St. Martin's was the private chapel of Queen Bertha of Kent in the 6th Century before Augustine arrived from Rome. Queen Bertha was a Christian when she arrived in England with her Chaplain, Bishop Liudhard, and King Ethelbert, her husband.

St. Martin's Church, Canterbury

St. Martin's was the private chapel of Queen Bertha of Kent in the 6th Century before Augustine arrived…

"This church occupies the site of a chapel built in the Roman period and standing at the time of the landing of the monk Augustine, in the year 597. Its walls show some of the Roman bricks of the original church."&mdash;Myers, 1905

St. Martin's Church, Canterbury

"This church occupies the site of a chapel built in the Roman period and standing at the time of the…

"St. Martins-in-the-fields." &mdash;D'Anvers, 1895

St. Martins-in-the-fields

"St. Martins-in-the-fields." —D'Anvers, 1895

In addition to being a parish church in the Diocese of Ely, it is the University Church for the University of Cambridge. As such it has a minor role in the University's legislation: for example, University Officers must live within 20 miles of Great St. Mary's, and undergraduates within three. The church also hosts University Sermons, and houses the University Organ and the University Clock. The latter chimes the Cambridge Chimes which were later used by the clock tower of the Houses of Parliament ("Big Ben").

St. Mary's Church, Cambridge

In addition to being a parish church in the Diocese of Ely, it is the University Church for the University…

A church was established on this site, at the centre of the old walled city, in Anglo Saxon times. St Mary's has one of the most beautiful spires in England and an eccentric baroque porch, designed by Nicholas Stone, facing High Street. In the early days of Oxford University, the church was adopted as the first building of the university, congregation met there from at least 1252, and by the early 13th century it was the seat of university government and was used for lectures and the award of degrees.

Porch of St. Mary's, Oxford

A church was established on this site, at the centre of the old walled city, in Anglo Saxon times. St…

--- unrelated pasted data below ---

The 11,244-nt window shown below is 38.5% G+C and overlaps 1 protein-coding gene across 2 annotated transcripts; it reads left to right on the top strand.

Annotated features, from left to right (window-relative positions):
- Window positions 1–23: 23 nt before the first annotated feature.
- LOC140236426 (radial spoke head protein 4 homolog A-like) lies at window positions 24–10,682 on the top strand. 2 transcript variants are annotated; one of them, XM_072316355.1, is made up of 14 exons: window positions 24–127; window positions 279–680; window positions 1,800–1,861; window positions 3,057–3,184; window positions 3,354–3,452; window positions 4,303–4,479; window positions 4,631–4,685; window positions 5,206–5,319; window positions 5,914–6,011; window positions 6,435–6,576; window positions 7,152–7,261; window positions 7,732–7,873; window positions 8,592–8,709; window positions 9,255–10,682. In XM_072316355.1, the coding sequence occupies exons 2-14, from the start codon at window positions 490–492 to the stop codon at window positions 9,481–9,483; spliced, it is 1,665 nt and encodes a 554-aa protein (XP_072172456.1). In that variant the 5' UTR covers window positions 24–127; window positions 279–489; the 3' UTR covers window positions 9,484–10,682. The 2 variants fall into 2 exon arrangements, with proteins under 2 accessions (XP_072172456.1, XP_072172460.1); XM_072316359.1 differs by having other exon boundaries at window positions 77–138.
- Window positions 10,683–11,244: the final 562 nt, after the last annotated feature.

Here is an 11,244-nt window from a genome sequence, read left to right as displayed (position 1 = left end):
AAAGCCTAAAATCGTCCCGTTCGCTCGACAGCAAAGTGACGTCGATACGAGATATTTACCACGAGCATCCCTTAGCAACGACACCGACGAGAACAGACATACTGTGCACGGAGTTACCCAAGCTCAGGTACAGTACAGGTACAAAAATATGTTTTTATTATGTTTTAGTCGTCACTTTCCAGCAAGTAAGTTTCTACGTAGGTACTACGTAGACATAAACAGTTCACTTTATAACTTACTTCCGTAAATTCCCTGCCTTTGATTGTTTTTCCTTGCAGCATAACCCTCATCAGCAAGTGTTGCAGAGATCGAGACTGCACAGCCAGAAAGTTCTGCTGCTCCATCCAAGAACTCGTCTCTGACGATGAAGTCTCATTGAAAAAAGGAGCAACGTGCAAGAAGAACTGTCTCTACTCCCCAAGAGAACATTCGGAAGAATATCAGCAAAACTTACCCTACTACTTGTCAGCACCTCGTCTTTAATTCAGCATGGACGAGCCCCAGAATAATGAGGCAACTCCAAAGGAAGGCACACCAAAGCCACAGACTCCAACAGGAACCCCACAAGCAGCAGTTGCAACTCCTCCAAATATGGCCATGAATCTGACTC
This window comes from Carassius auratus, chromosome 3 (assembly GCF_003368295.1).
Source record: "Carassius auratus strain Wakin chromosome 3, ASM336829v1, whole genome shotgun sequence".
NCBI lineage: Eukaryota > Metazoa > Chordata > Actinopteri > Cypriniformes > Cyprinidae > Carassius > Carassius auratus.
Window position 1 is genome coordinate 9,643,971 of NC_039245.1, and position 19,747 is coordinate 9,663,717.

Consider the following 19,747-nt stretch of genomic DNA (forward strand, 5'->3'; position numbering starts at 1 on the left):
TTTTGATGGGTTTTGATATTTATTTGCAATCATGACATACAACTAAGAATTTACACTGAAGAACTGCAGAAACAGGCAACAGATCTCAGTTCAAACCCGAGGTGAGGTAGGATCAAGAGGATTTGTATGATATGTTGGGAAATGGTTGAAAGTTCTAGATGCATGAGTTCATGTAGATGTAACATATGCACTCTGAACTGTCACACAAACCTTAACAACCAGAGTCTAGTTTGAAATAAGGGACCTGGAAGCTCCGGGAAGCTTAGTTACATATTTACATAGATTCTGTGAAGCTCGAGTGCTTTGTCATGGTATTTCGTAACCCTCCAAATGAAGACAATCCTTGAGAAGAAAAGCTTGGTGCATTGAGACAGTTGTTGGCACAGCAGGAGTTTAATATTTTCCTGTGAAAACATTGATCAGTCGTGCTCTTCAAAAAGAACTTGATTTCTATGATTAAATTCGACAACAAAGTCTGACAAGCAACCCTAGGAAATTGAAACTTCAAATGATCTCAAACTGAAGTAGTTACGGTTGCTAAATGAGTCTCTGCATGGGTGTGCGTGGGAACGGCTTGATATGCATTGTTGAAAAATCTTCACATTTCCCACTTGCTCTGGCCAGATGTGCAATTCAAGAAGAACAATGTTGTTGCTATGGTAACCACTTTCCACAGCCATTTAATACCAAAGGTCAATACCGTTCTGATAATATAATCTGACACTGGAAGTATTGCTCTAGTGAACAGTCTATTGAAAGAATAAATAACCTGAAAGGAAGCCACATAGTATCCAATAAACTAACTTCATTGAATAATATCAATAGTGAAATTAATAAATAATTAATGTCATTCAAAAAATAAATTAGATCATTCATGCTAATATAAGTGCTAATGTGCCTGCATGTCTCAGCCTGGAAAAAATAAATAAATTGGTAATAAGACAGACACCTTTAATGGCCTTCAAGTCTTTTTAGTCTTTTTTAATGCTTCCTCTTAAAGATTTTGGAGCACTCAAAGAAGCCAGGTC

The church foundations date back nearly nine hundred years, being created by Roger de Beaumont, 2nd Earl of Warwick in 1123. In addition to founding the church, de Beaumont established the College of Dean and Canons at the church. The only surviving part of the Norman church which de Beaumont had built is the crypt. The college was dissolved in 1544, and granted by the crown to the burgesses of Warwick.

Beauchamp Chantry, St. Mary's, Warwick

The church foundations date back nearly nine hundred years, being created by Roger de Beaumont, 2nd…

St Paul's Cathedral, is the Anglican cathedral on Ludgate Hill, in the City of London, and the seat of the Bishop of London. The cathedral sits on the edge of London's oldest region, the City, which originated as a Roman trading post along the edge of the River Thames.

St. Paul's Cathedral

St Paul's Cathedral, is the Anglican cathedral on Ludgate Hill, in the City of London, and the seat…

St Paul's Cathedral, is the Anglican cathedral on Ludgate Hill, in the City of London, and the seat of the Bishop of London. The present building dates from the 17th century and is generally reckoned to be London's fifth St Paul's Cathedral, although the number is higher if every major medieval reconstruction is counted as a new cathedral. The cathedral sits on the edge of London's oldest region, the City, which originated as a Roman trading post along the edge of the River Thames.